This is the fifth blog in a series on Lidar Solutions in ArcGIS. It was written by Clayton Crawford, Product Engineer on the 3D Analyst team in ESRI’s Software Products group in Redlands.
Creating Intensity Images from Lidar
Intensity is a measure, collected for every point, of the return strength of the laser pulse that generated the point. It’s based, in part, on the reflectivity of the object struck by the pulse. Other descriptions for intensity include ‘return pulse amplitude’ and ‘backscattered intensity of reflection’. Keep in mind, the reflectivity is a function of the wavelength used which is most commonly in the near infrared. Intensity is used as an aid in feature detection and extraction, lidar point classification, and as a substitute for aerial imagery when none is available. If your lidar points include intensity values you can make images from them that look something like black and white aerial photos (Figure 1).
Loading points with intensity
You'll need source lidar in either LAS or ASCII XYZI format. It’s common to use first returns. If your data are in LAS format use the LAS To Multipoint tool with Intensity selected as an attribute to import (Figure 2). If your data are in ASCII XYZI format use the ASCII 3D To Feature Class tool.
The data loading process results in a multipoint feature class with an attribute field containing the intensity values (Figure 3). You can't read these directly because they're packed into BLOBs (Binary Large OBjects). Every vertex of a multipoint has its intensity mapped into the BLOB stored for that multipoint record.
Substituting intensity for z
A custom VBA script is used to replace every multipoint vertex z with intensity. It does this on a copy of the data. Find the script here; to use it follow the instructions included in the script.
For the ArcObjects geeks out there, take a look at the code to see what it’s doing. Note, there’s a TerrainBlobReader object used to decode the BLOBs. See also that the multipoint vertex ID’s (automatically assigned during import) are used to map into the BLOB value arrays. For the adventurous, note that ArcObjects also provides a TerrainBlobWriter object. If you have a lot of points that need to be stored as multipoints for the sake of efficiency, but also need per-point attribution, these utility objects come in handy.
Another potentially useful script converts, or explodes, multipoints for an area of interest (AOI) into points. Its real utility is that it decodes the lidar attributes stored in BLOBs into readable/usable numeric values placed in the output point feature class attribute table. A word of warning: make sure your AOI is not too large. Keep it small enough so it contains fewer than roughly three million points (adjust according to how patient you consider yourself to be). Find this script here.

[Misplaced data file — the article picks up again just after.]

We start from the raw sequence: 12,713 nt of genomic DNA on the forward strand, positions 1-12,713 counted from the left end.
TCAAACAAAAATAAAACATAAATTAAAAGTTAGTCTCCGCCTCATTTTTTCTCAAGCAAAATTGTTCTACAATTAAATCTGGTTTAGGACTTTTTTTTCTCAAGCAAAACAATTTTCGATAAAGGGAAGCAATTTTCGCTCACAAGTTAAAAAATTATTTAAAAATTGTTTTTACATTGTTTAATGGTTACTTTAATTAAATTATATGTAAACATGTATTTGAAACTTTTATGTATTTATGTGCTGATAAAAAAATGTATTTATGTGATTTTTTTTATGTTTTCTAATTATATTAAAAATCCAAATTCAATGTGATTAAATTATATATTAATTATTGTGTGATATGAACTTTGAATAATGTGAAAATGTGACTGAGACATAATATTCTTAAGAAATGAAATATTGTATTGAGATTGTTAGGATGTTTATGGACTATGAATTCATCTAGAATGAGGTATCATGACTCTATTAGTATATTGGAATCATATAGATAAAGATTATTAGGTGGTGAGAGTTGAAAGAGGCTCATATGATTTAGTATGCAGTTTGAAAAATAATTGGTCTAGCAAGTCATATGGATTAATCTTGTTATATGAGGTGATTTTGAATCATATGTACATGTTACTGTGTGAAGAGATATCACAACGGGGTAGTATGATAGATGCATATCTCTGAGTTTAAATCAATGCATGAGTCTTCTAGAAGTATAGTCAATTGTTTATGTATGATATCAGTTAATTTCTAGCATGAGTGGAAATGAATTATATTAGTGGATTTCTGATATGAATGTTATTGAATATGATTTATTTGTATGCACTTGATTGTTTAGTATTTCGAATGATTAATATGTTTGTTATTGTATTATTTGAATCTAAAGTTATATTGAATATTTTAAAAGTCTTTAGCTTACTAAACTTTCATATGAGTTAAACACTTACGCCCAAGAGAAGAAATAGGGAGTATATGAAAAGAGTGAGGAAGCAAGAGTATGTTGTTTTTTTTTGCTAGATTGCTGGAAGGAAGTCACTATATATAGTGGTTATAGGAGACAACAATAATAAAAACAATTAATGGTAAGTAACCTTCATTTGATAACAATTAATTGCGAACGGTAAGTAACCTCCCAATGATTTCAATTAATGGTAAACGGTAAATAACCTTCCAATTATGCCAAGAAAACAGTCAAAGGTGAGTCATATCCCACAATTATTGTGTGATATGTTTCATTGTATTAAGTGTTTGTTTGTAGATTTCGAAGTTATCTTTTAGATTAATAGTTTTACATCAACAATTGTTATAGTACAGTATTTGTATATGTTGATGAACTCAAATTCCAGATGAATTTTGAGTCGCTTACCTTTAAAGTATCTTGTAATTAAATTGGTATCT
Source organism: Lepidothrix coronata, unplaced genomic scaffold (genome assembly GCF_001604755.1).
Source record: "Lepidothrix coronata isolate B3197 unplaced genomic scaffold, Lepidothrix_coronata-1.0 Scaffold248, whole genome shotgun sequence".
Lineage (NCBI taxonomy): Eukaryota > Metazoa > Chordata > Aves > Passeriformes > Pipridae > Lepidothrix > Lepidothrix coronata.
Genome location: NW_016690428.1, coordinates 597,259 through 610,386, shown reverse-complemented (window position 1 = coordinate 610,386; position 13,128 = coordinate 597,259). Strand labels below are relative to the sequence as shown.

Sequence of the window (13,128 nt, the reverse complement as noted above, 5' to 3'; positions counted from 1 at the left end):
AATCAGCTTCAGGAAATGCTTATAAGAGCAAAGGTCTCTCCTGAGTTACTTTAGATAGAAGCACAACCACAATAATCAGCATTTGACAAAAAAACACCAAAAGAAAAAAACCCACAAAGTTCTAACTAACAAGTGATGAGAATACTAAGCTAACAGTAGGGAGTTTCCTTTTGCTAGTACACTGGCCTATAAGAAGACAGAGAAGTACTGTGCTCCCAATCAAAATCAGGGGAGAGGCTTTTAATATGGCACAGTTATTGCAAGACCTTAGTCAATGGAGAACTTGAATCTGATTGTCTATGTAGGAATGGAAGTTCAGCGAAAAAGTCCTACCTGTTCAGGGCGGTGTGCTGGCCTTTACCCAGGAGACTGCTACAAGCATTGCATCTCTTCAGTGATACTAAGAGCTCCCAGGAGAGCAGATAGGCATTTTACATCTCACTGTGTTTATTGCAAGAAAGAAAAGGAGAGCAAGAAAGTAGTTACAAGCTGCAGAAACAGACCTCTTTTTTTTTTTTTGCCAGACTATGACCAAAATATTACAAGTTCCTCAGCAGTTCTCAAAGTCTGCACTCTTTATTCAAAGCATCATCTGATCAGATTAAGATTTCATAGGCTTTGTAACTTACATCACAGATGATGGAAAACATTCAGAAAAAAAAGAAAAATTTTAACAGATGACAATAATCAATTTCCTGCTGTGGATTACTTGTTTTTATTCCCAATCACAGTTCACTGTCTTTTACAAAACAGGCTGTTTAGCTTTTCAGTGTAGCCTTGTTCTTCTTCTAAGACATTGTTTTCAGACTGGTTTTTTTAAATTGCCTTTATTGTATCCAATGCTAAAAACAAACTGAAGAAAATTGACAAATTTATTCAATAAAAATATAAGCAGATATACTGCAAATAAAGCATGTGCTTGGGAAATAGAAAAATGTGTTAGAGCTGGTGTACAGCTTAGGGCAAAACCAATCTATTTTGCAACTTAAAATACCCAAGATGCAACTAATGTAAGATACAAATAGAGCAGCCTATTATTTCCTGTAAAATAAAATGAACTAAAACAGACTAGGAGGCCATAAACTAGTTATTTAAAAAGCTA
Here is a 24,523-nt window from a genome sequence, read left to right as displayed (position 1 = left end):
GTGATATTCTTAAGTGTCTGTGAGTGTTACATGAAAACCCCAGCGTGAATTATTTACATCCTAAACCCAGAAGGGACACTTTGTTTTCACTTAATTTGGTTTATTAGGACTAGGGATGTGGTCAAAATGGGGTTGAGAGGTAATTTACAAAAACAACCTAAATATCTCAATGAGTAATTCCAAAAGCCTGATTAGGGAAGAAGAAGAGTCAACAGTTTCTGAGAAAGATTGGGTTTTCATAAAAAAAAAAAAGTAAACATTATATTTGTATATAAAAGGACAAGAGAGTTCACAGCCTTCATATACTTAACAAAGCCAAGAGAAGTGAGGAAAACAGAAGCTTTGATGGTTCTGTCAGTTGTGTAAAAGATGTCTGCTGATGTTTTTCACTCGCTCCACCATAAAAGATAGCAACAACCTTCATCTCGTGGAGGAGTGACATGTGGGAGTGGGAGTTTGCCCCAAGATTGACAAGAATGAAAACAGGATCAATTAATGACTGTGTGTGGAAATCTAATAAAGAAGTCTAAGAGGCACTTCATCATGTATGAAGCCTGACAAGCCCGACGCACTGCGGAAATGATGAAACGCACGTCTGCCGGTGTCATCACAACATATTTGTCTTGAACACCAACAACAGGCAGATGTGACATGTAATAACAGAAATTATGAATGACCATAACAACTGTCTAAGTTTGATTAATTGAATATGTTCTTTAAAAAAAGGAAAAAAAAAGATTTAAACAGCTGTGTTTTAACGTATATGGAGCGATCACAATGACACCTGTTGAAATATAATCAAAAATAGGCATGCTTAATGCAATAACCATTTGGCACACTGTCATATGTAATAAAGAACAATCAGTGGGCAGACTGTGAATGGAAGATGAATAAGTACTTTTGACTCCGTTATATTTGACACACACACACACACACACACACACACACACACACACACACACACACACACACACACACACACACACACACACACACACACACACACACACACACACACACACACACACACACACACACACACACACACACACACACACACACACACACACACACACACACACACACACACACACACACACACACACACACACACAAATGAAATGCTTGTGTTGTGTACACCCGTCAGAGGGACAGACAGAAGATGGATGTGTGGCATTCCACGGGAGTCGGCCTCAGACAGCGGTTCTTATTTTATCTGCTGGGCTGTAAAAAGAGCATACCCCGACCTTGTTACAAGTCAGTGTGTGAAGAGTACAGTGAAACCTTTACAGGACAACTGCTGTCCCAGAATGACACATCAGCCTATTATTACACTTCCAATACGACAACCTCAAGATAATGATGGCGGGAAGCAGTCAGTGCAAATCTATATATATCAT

Note: Starting with ArcGIS 9.4, the portion of the workflow involving the substitution of intensity for z will not be necessary. The Point to Raster tool will be able to rasterize using the intensity BLOB field directly.
Rasterize the points
Use the Point to Raster tool on the feature class created by the script that swaps intensity with z and set the Value field to Shape (Figure 4). This tells the tool to rasterize using the shape z's which we know are actually intensity. Select MEAN as a rasterization method. The resulting raster is the intensity image. [As a side note: you may find one of the other options is useful for analysis (e.g., using RANGE of intensity as a variable used in feature detection)].
Before moving on, review the presence of NoData. Significant numbers of NoData cells will result if the output cellsize you specified is too small relative to the density of the lidar points. You can see NoData by assigning a color to it on the Symbology tab of the raster layer Properties dialog. If there’s too much, the easiest thing to do is go back and re-run Point to Raster with a larger cellsize. Alternately, you can use a method described in a previous post to fill in missing values using an expression in the Spatial Analyst calculator (see Lidar Solutions in ArcGIS_part2).
The range of values in the image is hard to predict without knowing details about how your data was collected and processed. For one thing, the original intensity values are sensor dependent. Secondly, the values may have been adjusted by the vendor (e.g., normalized to a range of 0-255). Because of this it’s hard to say what the best display options are. You will need to experiment with the raster layer stretch type and contrast. Turning on bilinear re-sampling is probably a good idea. If you’re looking for more display possibilities consider combining intensity with another variable such as hillshade (Figure 5).
The return intensity collected for every lidar point can be used to make images. These images have a variety of uses in GIS applications including feature detection and extraction. ArcGIS provides tools to make these images.
That concludes this part of Lidar Solutions in ArcGIS. Subscribe to this blog or check back in a month or so for a discussion on how to update terrain datasets with new measurements.